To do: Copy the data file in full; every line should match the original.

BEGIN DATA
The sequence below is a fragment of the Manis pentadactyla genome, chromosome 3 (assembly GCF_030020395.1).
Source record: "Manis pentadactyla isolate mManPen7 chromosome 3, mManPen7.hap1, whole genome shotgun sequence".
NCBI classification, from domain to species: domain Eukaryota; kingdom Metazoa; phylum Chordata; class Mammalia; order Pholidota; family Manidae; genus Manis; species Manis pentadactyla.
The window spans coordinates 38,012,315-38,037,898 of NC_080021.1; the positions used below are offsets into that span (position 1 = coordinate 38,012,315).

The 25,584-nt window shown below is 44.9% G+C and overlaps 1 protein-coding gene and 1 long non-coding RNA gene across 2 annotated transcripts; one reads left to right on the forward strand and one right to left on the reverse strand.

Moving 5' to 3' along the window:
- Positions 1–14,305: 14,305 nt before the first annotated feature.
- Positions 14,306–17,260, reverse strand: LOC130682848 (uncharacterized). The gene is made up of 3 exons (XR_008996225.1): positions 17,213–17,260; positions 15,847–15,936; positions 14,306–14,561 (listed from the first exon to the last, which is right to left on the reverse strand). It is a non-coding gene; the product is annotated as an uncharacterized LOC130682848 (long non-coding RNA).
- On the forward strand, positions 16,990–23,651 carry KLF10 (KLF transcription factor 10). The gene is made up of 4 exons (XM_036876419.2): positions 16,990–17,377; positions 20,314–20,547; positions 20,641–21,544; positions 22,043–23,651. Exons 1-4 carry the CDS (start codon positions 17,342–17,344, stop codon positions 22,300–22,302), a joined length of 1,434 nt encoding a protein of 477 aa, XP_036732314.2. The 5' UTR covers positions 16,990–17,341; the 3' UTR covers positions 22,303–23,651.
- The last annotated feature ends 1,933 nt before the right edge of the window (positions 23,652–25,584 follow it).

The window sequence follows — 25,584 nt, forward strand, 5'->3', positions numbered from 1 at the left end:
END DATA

The sequence below is a fragment of the Manis pentadactyla genome, chromosome 3 (assembly GCF_030020395.1).
Source record: "Manis pentadactyla isolate mManPen7 chromosome 3, mManPen7.hap1, whole genome shotgun sequence".
NCBI classification, from domain to species: domain Eukaryota; kingdom Metazoa; phylum Chordata; class Mammalia; order Pholidota; family Manidae; genus Manis; species Manis pentadactyla.
The window spans coordinates 38,012,315-38,037,898 of NC_080021.1; the positions used below are offsets into that span (position 1 = coordinate 38,012,315).

The 25,584-nt window shown below is 44.9% G+C and overlaps 1 protein-coding gene and 1 long non-coding RNA gene across 2 annotated transcripts; one reads left to right on the forward strand and one right to left on the reverse strand.

Moving 5' to 3' along the window:
- Positions 1–14,305: 14,305 nt before the first annotated feature.
- Positions 14,306–17,260, reverse strand: LOC130682848 (uncharacterized). The gene is made up of 3 exons (XR_008996225.1): positions 17,213–17,260; positions 15,847–15,936; positions 14,306–14,561 (listed from the first exon to the last, which is right to left on the reverse strand). It is a non-coding gene; the product is annotated as an uncharacterized LOC130682848 (long non-coding RNA).
- On the forward strand, positions 16,990–23,651 carry KLF10 (KLF transcription factor 10). The gene is made up of 4 exons (XM_036876419.2): positions 16,990–17,377; positions 20,314–20,547; positions 20,641–21,544; positions 22,043–23,651. Exons 1-4 carry the CDS (start codon positions 17,342–17,344, stop codon positions 22,300–22,302), a joined length of 1,434 nt encoding a protein of 477 aa, XP_036732314.2. The 5' UTR covers positions 16,990–17,341; the 3' UTR covers positions 22,303–23,651.
- The last annotated feature ends 1,933 nt before the right edge of the window (positions 23,652–25,584 follow it).

The window sequence follows — 25,584 nt, forward strand, 5'->3', positions numbered from 1 at the left end: